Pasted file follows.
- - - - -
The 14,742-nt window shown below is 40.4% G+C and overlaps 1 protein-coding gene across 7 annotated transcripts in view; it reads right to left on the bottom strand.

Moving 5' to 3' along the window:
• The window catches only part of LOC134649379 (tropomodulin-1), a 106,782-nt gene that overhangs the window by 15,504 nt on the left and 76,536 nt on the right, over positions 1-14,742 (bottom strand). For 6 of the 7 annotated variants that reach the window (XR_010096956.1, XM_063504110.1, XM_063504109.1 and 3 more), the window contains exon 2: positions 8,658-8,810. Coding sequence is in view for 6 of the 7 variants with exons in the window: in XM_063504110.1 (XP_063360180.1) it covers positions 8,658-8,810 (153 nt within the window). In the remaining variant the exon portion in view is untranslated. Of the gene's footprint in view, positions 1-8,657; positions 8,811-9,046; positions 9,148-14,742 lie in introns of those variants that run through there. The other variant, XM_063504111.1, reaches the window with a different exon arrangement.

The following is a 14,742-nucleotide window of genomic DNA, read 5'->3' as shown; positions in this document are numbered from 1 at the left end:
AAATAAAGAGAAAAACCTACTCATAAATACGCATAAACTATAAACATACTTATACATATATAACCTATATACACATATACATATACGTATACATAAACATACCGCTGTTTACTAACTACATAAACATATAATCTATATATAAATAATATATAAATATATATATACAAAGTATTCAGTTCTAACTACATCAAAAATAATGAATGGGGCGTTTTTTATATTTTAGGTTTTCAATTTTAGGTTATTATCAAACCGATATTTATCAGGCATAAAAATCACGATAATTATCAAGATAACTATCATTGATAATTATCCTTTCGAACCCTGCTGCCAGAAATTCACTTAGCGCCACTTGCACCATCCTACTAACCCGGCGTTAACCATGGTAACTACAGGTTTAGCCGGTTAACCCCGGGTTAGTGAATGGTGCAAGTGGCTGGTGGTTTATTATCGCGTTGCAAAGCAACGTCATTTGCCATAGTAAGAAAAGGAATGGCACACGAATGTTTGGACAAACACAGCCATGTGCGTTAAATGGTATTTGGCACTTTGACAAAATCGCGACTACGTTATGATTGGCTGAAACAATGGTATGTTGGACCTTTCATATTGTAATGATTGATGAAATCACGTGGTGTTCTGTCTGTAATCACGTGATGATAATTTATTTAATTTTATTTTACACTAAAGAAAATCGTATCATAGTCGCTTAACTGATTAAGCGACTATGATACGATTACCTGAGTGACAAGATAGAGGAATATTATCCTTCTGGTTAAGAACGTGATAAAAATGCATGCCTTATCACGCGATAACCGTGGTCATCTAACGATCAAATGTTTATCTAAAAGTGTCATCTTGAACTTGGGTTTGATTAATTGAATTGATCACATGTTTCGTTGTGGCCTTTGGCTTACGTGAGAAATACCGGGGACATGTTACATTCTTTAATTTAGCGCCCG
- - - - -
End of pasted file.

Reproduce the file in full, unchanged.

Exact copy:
The 14,742-nt window shown below is 40.4% G+C and overlaps 1 protein-coding gene across 7 annotated transcripts in view; it reads right to left on the bottom strand.

Moving 5' to 3' along the window:
• The window catches only part of LOC134649379 (tropomodulin-1), a 106,782-nt gene that overhangs the window by 15,504 nt on the left and 76,536 nt on the right, over positions 1-14,742 (bottom strand). For 6 of the 7 annotated variants that reach the window (XR_010096956.1, XM_063504110.1, XM_063504109.1 and 3 more), the window contains exon 2: positions 8,658-8,810. Coding sequence is in view for 6 of the 7 variants with exons in the window: in XM_063504110.1 (XP_063360180.1) it covers positions 8,658-8,810 (153 nt within the window). In the remaining variant the exon portion in view is untranslated. Of the gene's footprint in view, positions 1-8,657; positions 8,811-9,046; positions 9,148-14,742 lie in introns of those variants that run through there. The other variant, XM_063504111.1, reaches the window with a different exon arrangement.

The following is a 14,742-nucleotide window of genomic DNA, read 5'->3' as shown; positions in this document are numbered from 1 at the left end:
AAATAAAGAGAAAAACCTACTCATAAATACGCATAAACTATAAACATACTTATACATATATAACCTATATACACATATACATATACGTATACATAAACATACCGCTGTTTACTAACTACATAAACATATAATCTATATATAAATAATATATAAATATATATATACAAAGTATTCAGTTCTAACTACATCAAAAATAATGAATGGGGCGTTTTTTATATTTTAGGTTTTCAATTTTAGGTTATTATCAAACCGATATTTATCAGGCATAAAAATCACGATAATTATCAAGATAACTATCATTGATAATTATCCTTTCGAACCCTGCTGCCAGAAATTCACTTAGCGCCACTTGCACCATCCTACTAACCCGGCGTTAACCATGGTAACTACAGGTTTAGCCGGTTAACCCCGGGTTAGTGAATGGTGCAAGTGGCTGGTGGTTTATTATCGCGTTGCAAAGCAACGTCATTTGCCATAGTAAGAAAAGGAATGGCACACGAATGTTTGGACAAACACAGCCATGTGCGTTAAATGGTATTTGGCACTTTGACAAAATCGCGACTACGTTATGATTGGCTGAAACAATGGTATGTTGGACCTTTCATATTGTAATGATTGATGAAATCACGTGGTGTTCTGTCTGTAATCACGTGATGATAATTTATTTAATTTTATTTTACACTAAAGAAAATCGTATCATAGTCGCTTAACTGATTAAGCGACTATGATACGATTACCTGAGTGACAAGATAGAGGAATATTATCCTTCTGGTTAAGAACGTGATAAAAATGCATGCCTTATCACGCGATAACCGTGGTCATCTAACGATCAAATGTTTATCTAAAAGTGTCATCTTGAACTTGGGTTTGATTAATTGAATTGATCACATGTTTCGTTGTGGCCTTTGGCTTACGTGAGAAATACCGGGGACATGTTACATTCTTTAATTTAGCGCCCG